08 Oct 2020 - By
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How to Get Security Contracts UK: Our Complete Guide to the Security Marketplace

Global trends such as shifting balances of power, rising nationalism COVID-19 and the emergence of new digital battlefields, means that UK defence and public sector organisations are becoming more reliant than ever on security suppliers.

This ever-evolving environment creates a stimulus to increase investment in defence and the requirement to spend more effectively as nations look to protect their interests. Maintaining this capability drives expenditure and means that those businesses working in the defence and security industry have a wealth of opportunities to exploit.

The industry is more lucrative than ever before and the procurement marketplace has seen a surge in suppliers that want to learn how to tender for security contracts.

Learn more about this marketplace and how you can use DCI’s features to help you engage earlier and win more in the global marketplace.

 

UK security marketplace

Advances in technology create both threats and opportunities for the UK’s security and prosperity, and innovation is vital to maintaining the UK’s military advantage.

The Ministry of Defence (MOD) wants to encourage innovation and attract new and non-traditional suppliers, including SMEs, at all levels of the defence supply chain.

This drive for innovation gained momentum following the Government’s publication of the Strategic Defence and Security Review in 2015.

The document outlined the MOD’s ambition to improve its ability to exploit innovative opportunities more quickly and with greater agility to secure a strategic and tactical advantage over adversaries. It also acknowledged the necessity to recognise and respond quickly to transformative ideas and technologies.

This resulted in the Defence Innovation Initiative in 2016, which included a provision for a Defence Innovation Fund worth £800 million over a ten-year period.

The initiative also saw the creation of the Defence and Security Accelerator (DASA) to help government access innovative ideas, equipment, and services more quickly for UK security and military users.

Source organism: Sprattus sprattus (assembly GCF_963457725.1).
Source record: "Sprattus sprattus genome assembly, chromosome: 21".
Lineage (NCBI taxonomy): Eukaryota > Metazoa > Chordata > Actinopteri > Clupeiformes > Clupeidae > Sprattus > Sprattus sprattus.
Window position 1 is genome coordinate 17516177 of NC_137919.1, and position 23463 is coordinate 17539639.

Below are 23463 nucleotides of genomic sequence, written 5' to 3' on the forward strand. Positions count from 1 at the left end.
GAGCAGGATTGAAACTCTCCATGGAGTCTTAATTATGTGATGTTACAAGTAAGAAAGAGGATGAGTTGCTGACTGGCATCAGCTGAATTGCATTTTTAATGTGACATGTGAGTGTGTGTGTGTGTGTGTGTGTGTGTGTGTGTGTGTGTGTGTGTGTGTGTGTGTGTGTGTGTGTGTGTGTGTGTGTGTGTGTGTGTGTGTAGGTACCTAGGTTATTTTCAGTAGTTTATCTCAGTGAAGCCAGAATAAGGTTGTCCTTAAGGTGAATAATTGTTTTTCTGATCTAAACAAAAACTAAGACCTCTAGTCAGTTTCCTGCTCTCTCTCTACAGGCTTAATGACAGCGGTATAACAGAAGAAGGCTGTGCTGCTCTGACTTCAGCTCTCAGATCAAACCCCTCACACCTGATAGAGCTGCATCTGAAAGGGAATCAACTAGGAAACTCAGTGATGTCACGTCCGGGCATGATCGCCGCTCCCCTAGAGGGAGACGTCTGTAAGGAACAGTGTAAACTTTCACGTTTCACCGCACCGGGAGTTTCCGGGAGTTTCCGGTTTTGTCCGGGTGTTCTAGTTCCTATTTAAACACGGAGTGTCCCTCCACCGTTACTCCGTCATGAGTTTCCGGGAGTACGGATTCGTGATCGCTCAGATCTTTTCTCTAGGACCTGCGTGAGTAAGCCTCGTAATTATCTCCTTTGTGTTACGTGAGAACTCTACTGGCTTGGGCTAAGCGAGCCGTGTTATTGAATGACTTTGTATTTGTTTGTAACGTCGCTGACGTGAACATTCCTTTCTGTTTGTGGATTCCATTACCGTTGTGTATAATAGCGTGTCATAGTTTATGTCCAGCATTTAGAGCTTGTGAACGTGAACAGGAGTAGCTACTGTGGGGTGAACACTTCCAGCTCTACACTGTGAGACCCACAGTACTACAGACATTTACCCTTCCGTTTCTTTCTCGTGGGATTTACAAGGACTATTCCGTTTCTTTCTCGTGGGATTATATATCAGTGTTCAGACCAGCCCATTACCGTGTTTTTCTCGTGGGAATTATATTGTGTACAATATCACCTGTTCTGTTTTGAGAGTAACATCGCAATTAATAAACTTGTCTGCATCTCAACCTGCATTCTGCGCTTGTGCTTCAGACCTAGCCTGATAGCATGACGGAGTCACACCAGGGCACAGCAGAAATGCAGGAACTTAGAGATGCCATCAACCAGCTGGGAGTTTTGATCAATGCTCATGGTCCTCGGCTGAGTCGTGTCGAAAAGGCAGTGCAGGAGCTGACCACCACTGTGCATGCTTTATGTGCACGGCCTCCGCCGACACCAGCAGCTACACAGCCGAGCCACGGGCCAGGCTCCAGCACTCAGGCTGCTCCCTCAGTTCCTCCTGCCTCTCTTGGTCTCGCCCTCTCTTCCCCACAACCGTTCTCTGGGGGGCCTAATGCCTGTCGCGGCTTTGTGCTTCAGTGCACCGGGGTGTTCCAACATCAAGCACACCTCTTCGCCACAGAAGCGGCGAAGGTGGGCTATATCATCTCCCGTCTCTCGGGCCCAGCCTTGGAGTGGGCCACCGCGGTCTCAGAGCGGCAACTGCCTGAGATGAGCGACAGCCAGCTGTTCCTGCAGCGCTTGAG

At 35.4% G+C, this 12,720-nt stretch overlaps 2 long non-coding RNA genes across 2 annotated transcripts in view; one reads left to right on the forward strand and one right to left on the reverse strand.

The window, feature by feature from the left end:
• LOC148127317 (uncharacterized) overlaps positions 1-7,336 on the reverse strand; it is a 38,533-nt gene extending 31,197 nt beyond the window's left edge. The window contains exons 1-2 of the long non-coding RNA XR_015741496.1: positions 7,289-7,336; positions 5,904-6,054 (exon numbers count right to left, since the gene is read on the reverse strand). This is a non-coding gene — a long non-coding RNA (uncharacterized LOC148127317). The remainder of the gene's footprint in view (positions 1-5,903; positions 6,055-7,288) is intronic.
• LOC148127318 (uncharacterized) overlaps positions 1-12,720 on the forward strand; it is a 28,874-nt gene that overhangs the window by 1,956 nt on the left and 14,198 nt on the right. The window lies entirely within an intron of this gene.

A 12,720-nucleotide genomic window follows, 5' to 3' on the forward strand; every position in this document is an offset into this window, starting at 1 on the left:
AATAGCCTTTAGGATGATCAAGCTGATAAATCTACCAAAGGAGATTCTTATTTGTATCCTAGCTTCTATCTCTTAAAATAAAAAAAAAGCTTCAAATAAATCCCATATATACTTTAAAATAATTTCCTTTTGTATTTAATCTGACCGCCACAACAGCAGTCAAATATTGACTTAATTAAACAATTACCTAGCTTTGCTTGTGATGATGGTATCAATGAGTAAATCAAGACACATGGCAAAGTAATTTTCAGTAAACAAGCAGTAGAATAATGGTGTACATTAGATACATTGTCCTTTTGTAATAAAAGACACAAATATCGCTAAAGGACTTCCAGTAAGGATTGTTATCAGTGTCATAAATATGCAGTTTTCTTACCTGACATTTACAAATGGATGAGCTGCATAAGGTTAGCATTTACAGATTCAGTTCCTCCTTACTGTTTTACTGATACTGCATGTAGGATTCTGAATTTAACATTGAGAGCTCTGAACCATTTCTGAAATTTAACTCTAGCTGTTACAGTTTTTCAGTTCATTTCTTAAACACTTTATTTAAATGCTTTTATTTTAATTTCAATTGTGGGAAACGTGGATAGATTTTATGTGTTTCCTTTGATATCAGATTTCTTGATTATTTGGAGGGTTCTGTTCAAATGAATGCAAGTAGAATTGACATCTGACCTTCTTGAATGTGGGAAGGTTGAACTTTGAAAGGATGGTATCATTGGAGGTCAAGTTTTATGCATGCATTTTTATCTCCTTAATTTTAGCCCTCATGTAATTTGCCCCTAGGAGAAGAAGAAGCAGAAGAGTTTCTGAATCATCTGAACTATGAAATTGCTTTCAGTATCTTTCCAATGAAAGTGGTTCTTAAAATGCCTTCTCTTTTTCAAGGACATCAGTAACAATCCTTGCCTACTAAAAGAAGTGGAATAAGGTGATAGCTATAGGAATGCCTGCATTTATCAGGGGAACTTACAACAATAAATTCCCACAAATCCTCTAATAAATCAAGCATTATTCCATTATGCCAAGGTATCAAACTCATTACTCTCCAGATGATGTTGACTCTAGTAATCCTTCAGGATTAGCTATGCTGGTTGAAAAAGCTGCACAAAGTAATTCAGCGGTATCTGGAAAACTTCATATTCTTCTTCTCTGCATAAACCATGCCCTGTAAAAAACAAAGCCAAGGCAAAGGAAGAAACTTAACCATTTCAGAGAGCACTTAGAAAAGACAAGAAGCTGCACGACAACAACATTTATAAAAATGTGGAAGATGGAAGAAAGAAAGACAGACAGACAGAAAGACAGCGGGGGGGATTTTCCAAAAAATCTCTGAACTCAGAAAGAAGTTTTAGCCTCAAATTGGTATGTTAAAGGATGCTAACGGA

Defence and Security Accelerator (DASA)

If you want to win security contracts in the UK, you must be up to date with the work that the Defence and Security Accelerator (DASA) is doing.

The UK has invested heavily in its security strategy in recent years, putting innovation at the forefront of its defence plans. The increasing international terror threat has driven the security equipment market and increased demand for innovative security solutions.

DASA went live in December 2016, evolving from the Centre for Defence Enterprise (CDE), and was given the remit to collaborate with industry, academia, and allies to rapidly develop innovative solutions to the most pressing national defence and security challenges.

Defence and Security Accelerator (DASA) is a cross-body organisation established to help the UK Government access innovative ideas, equipment, and services to maintain security and military advantage over adversaries.

DASA finds and funds exploitable innovation to support UK defence and security quickly and effectively, and support UK prosperity. DASA has run several innovation competitions and invested £42.1 million in 278 projects in its first two years.

Speaking at the DPRTE 2019 Keynote Arena, Dr Lucy Mason, the then Head of DASA, explained the role of the Accelerator and how her team are keen to reach out to find ideas and opportunities by engaging with SMEs and beyond.

Dr Mason said: “Government these days wants to work much more closely with SMEs, to incorporate them into supply chains and understand how we can diversify the range of suppliers that get involved.”

DASA is also keen to work with individuals and organisations that have not previously worked in the defence and security sector and to work collaboratively to form partnerships.

Modernising security

The Conservative Party manifesto in 2019 pledged to modernise UK security and invest in training and equipping the Armed Forces, including a focus on investment in cyber security and creating a UK Space Command.

The government has since pledged to exceed the NATO minimum 2% of GDP defence spending, with an increase of 0.5% above inflation for every year of the new Parliament. NATO members are encouraged to commit to the organisation’s 2% of GDP guidelines for defence spending – with this target figure set to increase in the future.

In the run-up to the election, the Prime Minister, Boris Johnson, and other NATO leaders met for talks designed to strengthen the alliance and to ensure it is best placed to deal with future challenges.

The meeting highlighted the need to invest in technology to meet emerging threats such as cyber and hybrid attacks and to protect key infrastructure. It also recognised space as an operational domain.